Anadarko and Kerr-Mcgee to Pay More Than $17 Million to Resolve Allegations of Royalty Underpayments from Federal and Indian Lands
WASHINGTON – Anadarko Petroleum Corporation, Kerr-McGee Corporation and their affiliates have agreed to pay the United States more than $17 million to resolve claims that the companies violated the False Claims Act by knowingly underpaying royalties owed on natural gas produced from federal and Indian leases, and numerous additional administrative claims,
the Justice Department announced today. Anadarko is among the largest independent oil and natural gas exploration and production companies in the world. Anadarko and Kerr-McGee were independent companies and were separately sued when this case was originally filed in 1996. In June of 2006, Kerr-McGee Corporation became a wholly-owned Anadarko subsidiary.
Congress has authorized federal and Indian lands to be leased for the production of natural gas in exchange for the payment of royalties on the value of the gas that is produced. Each month companies are required to report to the U.S. Department of the Interior the amount of royalty that is due. This settlement resolves claims by the United States under the False Claims Act that the Anadarko and Kerr-McGee defendants improperly deducted from royalty values the cost of boosting gas up to pipeline pressures and improperly reported processed gas as unprocessed gas to reduce royalty payments, as well as a series of outstanding administrative claims.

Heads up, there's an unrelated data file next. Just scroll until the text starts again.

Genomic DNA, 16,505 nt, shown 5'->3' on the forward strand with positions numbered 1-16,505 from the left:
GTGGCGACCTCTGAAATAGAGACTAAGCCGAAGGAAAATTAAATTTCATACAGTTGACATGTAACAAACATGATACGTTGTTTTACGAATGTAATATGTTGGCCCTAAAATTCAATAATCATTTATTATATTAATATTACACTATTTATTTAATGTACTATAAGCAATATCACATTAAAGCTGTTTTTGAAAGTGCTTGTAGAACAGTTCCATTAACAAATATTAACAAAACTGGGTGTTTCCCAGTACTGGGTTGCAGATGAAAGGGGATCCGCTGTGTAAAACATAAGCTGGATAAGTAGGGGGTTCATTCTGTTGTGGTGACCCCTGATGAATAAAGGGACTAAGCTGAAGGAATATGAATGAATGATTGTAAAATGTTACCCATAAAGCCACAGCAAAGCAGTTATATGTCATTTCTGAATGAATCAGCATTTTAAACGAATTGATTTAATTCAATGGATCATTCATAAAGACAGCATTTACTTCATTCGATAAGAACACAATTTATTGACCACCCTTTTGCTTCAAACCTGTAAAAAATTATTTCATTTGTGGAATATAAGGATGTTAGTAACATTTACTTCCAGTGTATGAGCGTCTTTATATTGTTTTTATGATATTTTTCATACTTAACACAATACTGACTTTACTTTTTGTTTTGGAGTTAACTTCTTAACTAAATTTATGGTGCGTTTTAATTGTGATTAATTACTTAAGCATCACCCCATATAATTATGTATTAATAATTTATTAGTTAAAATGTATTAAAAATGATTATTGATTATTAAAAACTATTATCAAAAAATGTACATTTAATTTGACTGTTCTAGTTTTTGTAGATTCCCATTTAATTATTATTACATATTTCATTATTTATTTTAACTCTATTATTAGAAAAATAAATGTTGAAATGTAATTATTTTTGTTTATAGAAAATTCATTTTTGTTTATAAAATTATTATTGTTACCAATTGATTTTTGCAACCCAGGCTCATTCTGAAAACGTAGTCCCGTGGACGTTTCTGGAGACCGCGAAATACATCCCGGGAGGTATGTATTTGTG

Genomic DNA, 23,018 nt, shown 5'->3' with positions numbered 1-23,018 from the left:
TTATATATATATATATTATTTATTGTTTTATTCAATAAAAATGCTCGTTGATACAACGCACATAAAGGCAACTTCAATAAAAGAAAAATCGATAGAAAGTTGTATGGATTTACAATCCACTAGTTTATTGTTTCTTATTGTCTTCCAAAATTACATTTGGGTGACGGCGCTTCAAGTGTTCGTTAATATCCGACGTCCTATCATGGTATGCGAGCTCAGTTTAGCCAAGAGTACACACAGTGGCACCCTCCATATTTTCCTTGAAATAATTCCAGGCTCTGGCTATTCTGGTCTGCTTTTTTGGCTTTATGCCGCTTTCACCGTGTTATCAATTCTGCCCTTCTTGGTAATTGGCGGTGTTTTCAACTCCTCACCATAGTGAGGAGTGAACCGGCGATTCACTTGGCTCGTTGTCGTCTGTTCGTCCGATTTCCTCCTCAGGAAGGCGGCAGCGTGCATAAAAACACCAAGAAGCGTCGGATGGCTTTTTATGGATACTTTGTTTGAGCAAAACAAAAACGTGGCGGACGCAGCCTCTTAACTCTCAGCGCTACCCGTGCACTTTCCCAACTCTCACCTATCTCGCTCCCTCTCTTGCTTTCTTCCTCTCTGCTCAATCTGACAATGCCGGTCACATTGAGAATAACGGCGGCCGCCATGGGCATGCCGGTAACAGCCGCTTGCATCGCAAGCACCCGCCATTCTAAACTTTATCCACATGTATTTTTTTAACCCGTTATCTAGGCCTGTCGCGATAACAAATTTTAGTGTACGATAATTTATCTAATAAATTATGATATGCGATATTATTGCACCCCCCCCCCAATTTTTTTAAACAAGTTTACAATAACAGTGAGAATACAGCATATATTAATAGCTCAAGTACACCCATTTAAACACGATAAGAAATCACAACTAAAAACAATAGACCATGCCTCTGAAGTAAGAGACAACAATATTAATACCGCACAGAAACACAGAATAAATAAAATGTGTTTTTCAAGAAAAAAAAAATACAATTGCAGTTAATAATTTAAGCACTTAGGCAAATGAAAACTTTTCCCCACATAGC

“This case is one in a series of significant oil and gas settlements that demonstrate our commitment to ensuring that companies pay all of the royalties they owe,” said Tony West, Assistant Attorney General for the Civil Division of the Department of Justice. “When companies pay natural gas royalties for the privilege to extract non-renewable resources from public lands, that income supports vital federal programs from which we all benefit.”
“We remain committed to ensuring that energy companies accurately report production and report and pay all of the required royalties, with no exceptions,” said Rhea Suh, Assistant Secretary for the Department of the Interior's Office of Policy, Management and Budget. “We will continue to pursue every dollar due to taxpayers and the federal government from extracting these precious natural resources from federal and American Indian lands.”
Today’s settlement arises from a lawsuit filed by Harrold Wright under the False Claims Act. Under the qui tam, or whistleblower, provisions of the act, private citizens may file actions on behalf of the United States and share in any recovery. Because Mr. Wright is deceased, his heirs will receive $1.95 million plus interest as their share of the settlement. The United States will intervene against the Anadarko and Kerr-McGee defendants for the purpose of completing this settlement. The Justice Department previously intervened against several other defendants in the Wright lawsuit. Total settlements in the case to date exceed $249 million.
The investigation and settlement of this matter was jointly handled by the Justice Department’s Civil Division and the U.S. Attorney for the Eastern District of Texas, with assistance from the Department of the Interior’s Office of Natural Resource Revenue, Office of the Solicitor and Office of the Inspector General.
The case is U.S. ex rel. Wright v. Chevron USA, Inc. et al., 5:03-CV-264 (E.D. Tex.) .